In August 2020, the US Federal Reserve made a not-so-subtle change to its inflation policy. The world’s leading central bank shifted from a 2% target to an average of a 2% target for the economic condition.
Inflation is a general increase in prices and a decline in the purchasing value of money. The US central bank controls monetary policy. It sets the short-term Fed Funds rate, which remains at zero percent. The global pandemic caused the Fed to use quantitative easing to push rates lower further out along the yield curve to encourage borrowing and spending and inhibit saving to stimulate the economy. The tidal wave of liquidity and a tsunami of fiscal stimulus from the US government has increased deficits and the money supply. Meanwhile, the Fed continues to tell us that inflation remains below its 2% target rate. Markets are screaming just the opposite at the end of February 2021.
Even though most commodity prices fell, and bonds recovered on Friday, February 26, the trends remain intact, and trends are always your best friends in markets.
Oil hits $60 in February, and bonds fall
Crude oil has been making higher lows and higher highs since early November after recovering from the price carnage that took the energy commodity below zero for the first time on April 20, 2020.
The weekly chart highlights that NYMEX crude oil futures rose above $50 per barrel in early 2021 and moved over $60 in February. Open interest, the total number of open long and short positions in the NYMEX futures market, rose from the two million level to over 2.5 million contracts at the end of February. Rising price and increasing open interest tend to validate a bullish trend in a futures market. Crude oil is one of the leaders in the commodities asset class.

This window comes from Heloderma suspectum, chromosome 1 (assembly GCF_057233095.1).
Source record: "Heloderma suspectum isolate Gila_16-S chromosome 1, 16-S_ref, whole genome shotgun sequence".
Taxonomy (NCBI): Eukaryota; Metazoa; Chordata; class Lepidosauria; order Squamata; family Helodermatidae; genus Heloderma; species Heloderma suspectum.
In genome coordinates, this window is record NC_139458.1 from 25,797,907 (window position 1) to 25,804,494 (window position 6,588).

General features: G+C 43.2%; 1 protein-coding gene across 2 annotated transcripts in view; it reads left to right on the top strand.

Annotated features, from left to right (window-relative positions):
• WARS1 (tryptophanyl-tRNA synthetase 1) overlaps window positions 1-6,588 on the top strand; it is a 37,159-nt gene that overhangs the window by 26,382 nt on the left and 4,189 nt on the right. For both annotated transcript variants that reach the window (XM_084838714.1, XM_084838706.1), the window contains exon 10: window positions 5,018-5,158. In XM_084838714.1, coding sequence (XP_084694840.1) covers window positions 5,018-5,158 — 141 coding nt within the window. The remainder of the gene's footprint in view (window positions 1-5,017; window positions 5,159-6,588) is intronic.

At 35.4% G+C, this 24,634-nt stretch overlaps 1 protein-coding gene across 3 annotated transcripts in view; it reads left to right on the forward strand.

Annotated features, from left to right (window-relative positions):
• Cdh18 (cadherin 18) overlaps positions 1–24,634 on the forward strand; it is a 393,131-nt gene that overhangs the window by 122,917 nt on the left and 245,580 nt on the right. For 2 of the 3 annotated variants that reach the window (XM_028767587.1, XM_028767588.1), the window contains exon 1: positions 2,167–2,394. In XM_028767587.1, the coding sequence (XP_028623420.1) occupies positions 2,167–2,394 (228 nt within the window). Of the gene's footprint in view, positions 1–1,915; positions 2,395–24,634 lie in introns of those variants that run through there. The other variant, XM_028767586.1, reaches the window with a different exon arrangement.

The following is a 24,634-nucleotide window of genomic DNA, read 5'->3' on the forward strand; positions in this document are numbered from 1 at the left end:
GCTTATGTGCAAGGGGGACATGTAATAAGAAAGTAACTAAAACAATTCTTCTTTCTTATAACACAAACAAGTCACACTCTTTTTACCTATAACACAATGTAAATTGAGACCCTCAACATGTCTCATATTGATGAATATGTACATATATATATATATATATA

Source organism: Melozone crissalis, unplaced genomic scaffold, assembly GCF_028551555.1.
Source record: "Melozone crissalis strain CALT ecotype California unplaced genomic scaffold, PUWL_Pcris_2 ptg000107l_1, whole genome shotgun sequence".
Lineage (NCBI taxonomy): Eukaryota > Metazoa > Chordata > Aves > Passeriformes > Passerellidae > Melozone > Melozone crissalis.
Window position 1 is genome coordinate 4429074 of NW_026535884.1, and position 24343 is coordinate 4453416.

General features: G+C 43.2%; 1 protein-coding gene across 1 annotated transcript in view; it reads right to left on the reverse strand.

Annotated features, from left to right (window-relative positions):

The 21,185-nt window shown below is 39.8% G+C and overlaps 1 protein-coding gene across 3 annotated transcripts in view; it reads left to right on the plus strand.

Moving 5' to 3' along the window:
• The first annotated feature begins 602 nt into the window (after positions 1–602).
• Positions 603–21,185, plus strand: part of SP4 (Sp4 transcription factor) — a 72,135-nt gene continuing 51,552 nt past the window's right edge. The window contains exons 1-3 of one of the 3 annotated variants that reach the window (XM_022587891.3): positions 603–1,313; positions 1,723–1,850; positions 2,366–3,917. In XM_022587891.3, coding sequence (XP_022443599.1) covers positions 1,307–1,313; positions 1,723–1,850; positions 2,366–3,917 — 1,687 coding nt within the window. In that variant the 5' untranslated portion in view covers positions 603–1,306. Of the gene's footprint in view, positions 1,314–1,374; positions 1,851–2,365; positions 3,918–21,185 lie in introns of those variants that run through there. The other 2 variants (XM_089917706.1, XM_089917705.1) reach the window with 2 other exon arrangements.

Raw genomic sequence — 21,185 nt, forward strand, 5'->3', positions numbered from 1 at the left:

The weekly chart shows the descent of the US 30-Year Treasury bond futures contract since early August 2020. Even as the US Fed purchases $120 billion per month in debt securities with its quantitative easing program, rates have been heading higher. While the Fed believes inflation remains below its average 2% target level, the bond market tells us they could be wrong. The long bond futures fell to a low of 157-23 on the nearby futures contract in February, below technical support at 169-09. The bonds were trading at the lowest level in over a year at the end of February.
Crude oil rose as US energy policy undergoes a significant shift. On his first day in office, President Joe Biden canceled the Keystone KL pipeline project. A greener path to US energy production and consumption will lead to lower output. As US supplies seem set to decline over the coming years and herd immunity to COVID-19 boosts demand, the path of least resistance of oil appears higher.
Crude oil and the long bond are signaling rising inflationary pressures. They are not alone.
Platinum breaks to a multi-year high
Platinum is a thinly-trading precious metal that has lagged the other precious metals over the past years. Gold reached an all-time high in August at over $2000 per ounce. Silver recently hit $30, a level not seen since 2013. Palladium and rhodium, two of the other platinum group metals, have been soaring. In February, platinum finally broke above a critical technical resistance level from 2016.